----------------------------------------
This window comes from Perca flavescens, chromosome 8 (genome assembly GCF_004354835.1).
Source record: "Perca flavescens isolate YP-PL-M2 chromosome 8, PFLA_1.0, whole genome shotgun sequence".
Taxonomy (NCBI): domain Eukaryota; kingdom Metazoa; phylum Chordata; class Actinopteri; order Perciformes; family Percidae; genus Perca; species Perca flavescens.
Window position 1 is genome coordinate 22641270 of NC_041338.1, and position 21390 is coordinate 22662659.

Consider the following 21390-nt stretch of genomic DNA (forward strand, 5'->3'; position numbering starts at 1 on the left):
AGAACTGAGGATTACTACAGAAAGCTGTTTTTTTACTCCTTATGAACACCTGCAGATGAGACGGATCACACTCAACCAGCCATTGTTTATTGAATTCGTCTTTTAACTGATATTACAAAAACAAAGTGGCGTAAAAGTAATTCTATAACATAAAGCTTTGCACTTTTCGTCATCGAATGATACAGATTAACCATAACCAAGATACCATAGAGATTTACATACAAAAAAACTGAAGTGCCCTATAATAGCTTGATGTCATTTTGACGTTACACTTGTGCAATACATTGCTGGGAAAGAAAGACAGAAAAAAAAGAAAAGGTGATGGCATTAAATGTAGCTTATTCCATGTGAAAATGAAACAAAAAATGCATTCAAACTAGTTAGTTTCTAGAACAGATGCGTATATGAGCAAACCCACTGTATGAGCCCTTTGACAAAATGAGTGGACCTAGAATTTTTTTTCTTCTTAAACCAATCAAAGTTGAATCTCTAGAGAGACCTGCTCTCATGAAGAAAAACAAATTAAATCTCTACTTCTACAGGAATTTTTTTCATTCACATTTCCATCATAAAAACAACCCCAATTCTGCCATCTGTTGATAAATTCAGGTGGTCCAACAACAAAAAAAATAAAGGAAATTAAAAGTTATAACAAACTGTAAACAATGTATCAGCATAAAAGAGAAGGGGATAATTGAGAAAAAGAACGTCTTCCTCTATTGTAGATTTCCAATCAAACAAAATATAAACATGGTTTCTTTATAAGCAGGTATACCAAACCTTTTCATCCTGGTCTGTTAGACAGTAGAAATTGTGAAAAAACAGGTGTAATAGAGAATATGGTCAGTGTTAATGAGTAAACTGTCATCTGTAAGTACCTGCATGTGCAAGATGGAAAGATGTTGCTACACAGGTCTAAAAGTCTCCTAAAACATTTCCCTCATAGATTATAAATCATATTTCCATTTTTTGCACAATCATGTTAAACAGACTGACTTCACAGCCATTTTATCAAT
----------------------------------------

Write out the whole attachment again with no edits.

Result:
This window comes from Perca flavescens, chromosome 8 (genome assembly GCF_004354835.1).
Source record: "Perca flavescens isolate YP-PL-M2 chromosome 8, PFLA_1.0, whole genome shotgun sequence".
Taxonomy (NCBI): domain Eukaryota; kingdom Metazoa; phylum Chordata; class Actinopteri; order Perciformes; family Percidae; genus Perca; species Perca flavescens.
Window position 1 is genome coordinate 22641270 of NC_041338.1, and position 21390 is coordinate 22662659.

Consider the following 21390-nt stretch of genomic DNA (forward strand, 5'->3'; position numbering starts at 1 on the left):
AGAACTGAGGATTACTACAGAAAGCTGTTTTTTTACTCCTTATGAACACCTGCAGATGAGACGGATCACACTCAACCAGCCATTGTTTATTGAATTCGTCTTTTAACTGATATTACAAAAACAAAGTGGCGTAAAAGTAATTCTATAACATAAAGCTTTGCACTTTTCGTCATCGAATGATACAGATTAACCATAACCAAGATACCATAGAGATTTACATACAAAAAAACTGAAGTGCCCTATAATAGCTTGATGTCATTTTGACGTTACACTTGTGCAATACATTGCTGGGAAAGAAAGACAGAAAAAAAAGAAAAGGTGATGGCATTAAATGTAGCTTATTCCATGTGAAAATGAAACAAAAAATGCATTCAAACTAGTTAGTTTCTAGAACAGATGCGTATATGAGCAAACCCACTGTATGAGCCCTTTGACAAAATGAGTGGACCTAGAATTTTTTTTCTTCTTAAACCAATCAAAGTTGAATCTCTAGAGAGACCTGCTCTCATGAAGAAAAACAAATTAAATCTCTACTTCTACAGGAATTTTTTTCATTCACATTTCCATCATAAAAACAACCCCAATTCTGCCATCTGTTGATAAATTCAGGTGGTCCAACAACAAAAAAAATAAAGGAAATTAAAAGTTATAACAAACTGTAAACAATGTATCAGCATAAAAGAGAAGGGGATAATTGAGAAAAAGAACGTCTTCCTCTATTGTAGATTTCCAATCAAACAAAATATAAACATGGTTTCTTTATAAGCAGGTATACCAAACCTTTTCATCCTGGTCTGTTAGACAGTAGAAATTGTGAAAAAACAGGTGTAATAGAGAATATGGTCAGTGTTAATGAGTAAACTGTCATCTGTAAGTACCTGCATGTGCAAGATGGAAAGATGTTGCTACACAGGTCTAAAAGTCTCCTAAAACATTTCCCTCATAGATTATAAATCATATTTCCATTTTTTGCACAATCATGTTAAACAGACTGACTTCACAGCCATTTTATCAAT